In the US: Thursdays, 9/8c, SyFy
It used to be that there was a reason for adapting movies into TV series. Not necessarily a good one, but there was a reason: people liked the movie so why not cash in on that? It always helped if it was a good movie, because that tricky difficult bit - coming up with a proven good idea and a source material that people would enjoy - was already out the way.
So I'm at an absolute loss to understand Dominion. SyFy might as well have beamed onto our screens a picture of a six-legged cat attacking Luke Goss from Bros with a packet of instant custard and a small porcelain statue of the Ayatollah Khomeini and that still would have made more sense than Dominion.
Remember the 2010 movie Legion, in which Paul Bettany was involved in a war on Earth among the angels after God absconds? Liar. Of course you don't. Even if you had seen it, your brain would have tried to purge the whole unpleasant experience from your memory. You're probably just thinking of season five of Supernatural. Easy mistake to make.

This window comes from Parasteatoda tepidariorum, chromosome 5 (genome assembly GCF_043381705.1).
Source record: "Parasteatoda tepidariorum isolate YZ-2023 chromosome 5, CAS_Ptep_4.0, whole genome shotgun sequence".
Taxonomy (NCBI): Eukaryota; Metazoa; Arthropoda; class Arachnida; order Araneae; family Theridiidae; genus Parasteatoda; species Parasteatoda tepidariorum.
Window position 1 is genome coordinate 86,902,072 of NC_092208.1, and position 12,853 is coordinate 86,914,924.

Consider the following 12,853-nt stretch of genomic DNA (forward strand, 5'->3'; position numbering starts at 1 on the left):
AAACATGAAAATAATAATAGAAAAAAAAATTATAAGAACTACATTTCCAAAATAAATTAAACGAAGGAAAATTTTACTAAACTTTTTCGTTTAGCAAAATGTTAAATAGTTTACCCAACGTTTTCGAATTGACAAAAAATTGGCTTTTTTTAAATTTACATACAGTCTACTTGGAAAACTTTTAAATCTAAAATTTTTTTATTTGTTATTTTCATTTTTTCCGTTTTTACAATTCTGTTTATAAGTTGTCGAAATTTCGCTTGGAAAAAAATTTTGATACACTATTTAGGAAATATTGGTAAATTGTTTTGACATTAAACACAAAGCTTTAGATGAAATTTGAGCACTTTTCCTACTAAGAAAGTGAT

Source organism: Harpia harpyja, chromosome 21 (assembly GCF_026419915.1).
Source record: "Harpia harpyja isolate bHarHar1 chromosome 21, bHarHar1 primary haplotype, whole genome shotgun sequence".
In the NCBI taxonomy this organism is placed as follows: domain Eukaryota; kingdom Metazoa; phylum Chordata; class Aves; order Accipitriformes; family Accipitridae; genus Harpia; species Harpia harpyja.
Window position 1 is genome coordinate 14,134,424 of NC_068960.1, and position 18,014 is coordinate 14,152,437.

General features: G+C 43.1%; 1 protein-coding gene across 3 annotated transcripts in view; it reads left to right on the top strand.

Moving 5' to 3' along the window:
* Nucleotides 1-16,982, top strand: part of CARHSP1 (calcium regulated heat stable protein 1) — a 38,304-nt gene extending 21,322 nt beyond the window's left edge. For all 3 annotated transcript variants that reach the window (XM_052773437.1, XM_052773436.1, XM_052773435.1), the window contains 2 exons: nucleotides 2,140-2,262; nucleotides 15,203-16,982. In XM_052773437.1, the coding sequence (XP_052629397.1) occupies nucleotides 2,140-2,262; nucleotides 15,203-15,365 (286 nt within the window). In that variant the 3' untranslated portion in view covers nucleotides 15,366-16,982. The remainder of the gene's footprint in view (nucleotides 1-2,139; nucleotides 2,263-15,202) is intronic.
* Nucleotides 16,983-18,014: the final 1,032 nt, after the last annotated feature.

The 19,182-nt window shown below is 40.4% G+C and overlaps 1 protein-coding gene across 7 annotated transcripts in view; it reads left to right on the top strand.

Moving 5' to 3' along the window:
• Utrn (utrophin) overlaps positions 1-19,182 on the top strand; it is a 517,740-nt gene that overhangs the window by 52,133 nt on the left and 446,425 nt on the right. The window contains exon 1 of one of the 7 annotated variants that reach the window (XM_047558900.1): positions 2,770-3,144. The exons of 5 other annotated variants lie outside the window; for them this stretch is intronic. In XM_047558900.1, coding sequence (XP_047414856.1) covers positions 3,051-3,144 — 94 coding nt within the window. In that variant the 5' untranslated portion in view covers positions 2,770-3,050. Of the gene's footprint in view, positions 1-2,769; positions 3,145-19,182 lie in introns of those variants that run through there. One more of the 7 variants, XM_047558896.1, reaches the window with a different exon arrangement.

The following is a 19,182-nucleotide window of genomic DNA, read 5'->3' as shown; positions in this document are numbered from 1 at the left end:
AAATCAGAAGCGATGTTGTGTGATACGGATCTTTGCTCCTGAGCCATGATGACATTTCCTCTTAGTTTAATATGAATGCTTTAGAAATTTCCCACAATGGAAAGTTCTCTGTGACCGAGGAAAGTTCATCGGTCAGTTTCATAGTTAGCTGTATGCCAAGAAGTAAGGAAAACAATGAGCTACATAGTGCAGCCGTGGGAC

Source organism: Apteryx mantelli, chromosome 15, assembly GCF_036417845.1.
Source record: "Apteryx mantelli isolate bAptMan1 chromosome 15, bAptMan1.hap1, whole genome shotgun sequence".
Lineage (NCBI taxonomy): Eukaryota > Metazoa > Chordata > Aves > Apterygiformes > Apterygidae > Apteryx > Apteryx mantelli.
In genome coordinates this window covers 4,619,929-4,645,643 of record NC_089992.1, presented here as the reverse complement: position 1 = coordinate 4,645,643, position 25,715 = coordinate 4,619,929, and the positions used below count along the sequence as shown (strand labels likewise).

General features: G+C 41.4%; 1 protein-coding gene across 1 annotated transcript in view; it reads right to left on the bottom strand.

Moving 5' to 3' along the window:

Fact: There are literally no fans of Legion. None whatsoever. Science has proven this.
But supposing you were bitten by a rabid bat and in your fevered state, your memory became clear, you suddenly remembered Legion and you decided to make a TV version of it. Wouldn't you want to at least call it Legion or maybe have something in common with the original movie?
Not so with SyFy. Dominion it is and the whole show is set decades after that war between the angels. Humanity is now living in semi-feudal socities sealed off inside gated cities, while humans possessed by lower angels, particularly those in league with the evil archangel Gabriel (cough, cough, The Prophecy, cough, cough), try to assail those cities and infiltrate them.
Meanwhile, there's a prophecy of a saviour child who will come to end the stalemate and the war (cough, cough… oh, done this already). Except no one's quite sure where the good archangel Michael hid him.
Throw in something about nuclear reactors, Anthony Head from Buffy and Alan Dale from Neighbours as human leaders pairing their offspring off with each other, missing dads with angelic script on their bodies, a bit of Battlestar Galactica, a bit of Mad Max, an angelic orgy, some sword fights, some gun fights, some anti-aircraft batteries, some Las Vegas cage-fighting and a cast of British, Australian and South African actors faking US accents for no good reason and without much success and you have just the first two episodes of Dominion - a candidate for the title of 'worst TV programme ever made'.
Here's a trailer.
Continue reading "Review: Dominion 1x1 (SyFy)"